in an erase operation, a potential of a selected word line is set at a large positive value and unselected word lines are grounded, and said semiconductor substrate is grounded.
18. The method of driving a semiconductor storage device of claim 17,
wherein the erase operation is conducted on a plurality of said word lines at a time.
19. A flash memory comprising at least one memory cell mounted on a semiconductor substrate,
said memory cell including:
a drain region and a source region of a second conductivity type formed in an area of a first conductivity type in said semiconductor substrate with a space between said drain region and said source region;
a floating-gate formed on said semiconductor substrate to spread over one end of said drain region and an area between said drain and source regions;
a first insulating film formed between said floating-gate and said semiconductor substrate so as to allow FN tunneling of carriers between said floating-gate and said drain region and between said floating-gate and said area between said drain and source regions;
a select gate formed on said semiconductor substrate to spread over one end of said source region and said are between said drain and source regions;
a second insulating film disposed between said select gate and said semiconductor substrate;
a control gate formed close to at least a part of said floating-gate; and
a third insulating film disposed between said floating-gate and said control gate,
wherein electrons can be injected due to the FN tunneling from said area between said drain and source regions in said semiconductor substrate into said floating gate through said first insulating film and extracted due to the FN tunneling from said floating-gate to said drain region through said first insulating film,
wherein said floating-gate and said select gate are both made of a first conductive film deposited above said semiconductor substrate,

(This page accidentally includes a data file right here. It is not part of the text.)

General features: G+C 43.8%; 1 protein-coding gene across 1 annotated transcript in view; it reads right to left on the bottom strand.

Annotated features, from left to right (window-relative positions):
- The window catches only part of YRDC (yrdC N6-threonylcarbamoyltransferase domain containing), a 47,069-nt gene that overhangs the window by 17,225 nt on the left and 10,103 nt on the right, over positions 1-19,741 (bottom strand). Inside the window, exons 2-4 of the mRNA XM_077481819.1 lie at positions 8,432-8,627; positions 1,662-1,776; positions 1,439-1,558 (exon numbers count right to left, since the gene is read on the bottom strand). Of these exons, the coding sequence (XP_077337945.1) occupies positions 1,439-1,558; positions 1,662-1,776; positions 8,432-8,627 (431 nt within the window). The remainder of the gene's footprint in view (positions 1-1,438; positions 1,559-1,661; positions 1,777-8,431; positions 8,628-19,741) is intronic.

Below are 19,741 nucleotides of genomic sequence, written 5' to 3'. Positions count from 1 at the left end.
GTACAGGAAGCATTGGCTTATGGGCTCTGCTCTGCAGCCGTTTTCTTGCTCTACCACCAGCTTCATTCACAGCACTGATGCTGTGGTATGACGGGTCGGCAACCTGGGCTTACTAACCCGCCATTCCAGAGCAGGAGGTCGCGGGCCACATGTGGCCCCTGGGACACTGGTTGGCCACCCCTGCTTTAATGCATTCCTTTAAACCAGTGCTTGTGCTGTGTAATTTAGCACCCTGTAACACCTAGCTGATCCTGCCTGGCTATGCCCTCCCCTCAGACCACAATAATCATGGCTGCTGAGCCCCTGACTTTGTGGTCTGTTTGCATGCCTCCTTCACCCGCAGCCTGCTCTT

wherein said control gate is made of a second conductive film deposited on said first conductive film with said third insulating film sandwiched,
wherein said control gate is formed closed to said floating-gate alone, and has the same width as said floating gate,
wherein a dummy gate having the same width as said select gate is formed above said select gate out of said second conductive film, and
wherein a sixth insulating film having the same thickness and made of the same material as said third insulating film is formed between said dummy gate and said select gate.
20. The flash memory of claim 19,
wherein a space between said floating-gate and said select gate is filled with said third insulating film and said control.
21. The flash memory of claim 19,
wherein at least one end of said dummy gate is removed.
22. The flash memory of claim 19, further comprising,
a memory cell array including a plurality of said memory cells aligned in a matrix;
word lines each provided to each row of said memory cells in said memory cell array commonly connected with said control gates of said memory cells disposed in each row in said memory cell array;
select lines each provided to each row of said memory cells in said memory cell array commonly connected with said select gates of said memory cells disposed in each row in said memory cell array;
bit lines each provided to each column of said memory cells in said memory cell array commonly connected with said drain regions of said memory cells disposed in each column in said memory cell array; and
source lines each provided to each row of said memory cells in said memory cell array commonly connected with said source regions of said memory cells disposed in each row in said memory cell array.
23. The flash memory of claim 22,
wherein said memory cells in said memory cell array are disposed so that arbitrary two adjacent memory cells in each column have said drain region and said source region in common, and
wherein each of said source lines is provided per two rows of said memory cells.
24. The flash memory of claim 23,
wherein said memory cells in said memory cell array are disposed so that arbitrary two adjacent memory cells in each column have said drain region and said source region in common, and
wherein each of said source lines is provided per two rows of said memory cells.
Description
BACKGROUND OF THE INVENTION

The present invention relates to a method of driving a semiconductor storage device mounting nonvolatile memory cells each including a floating-gate type field effect transistor.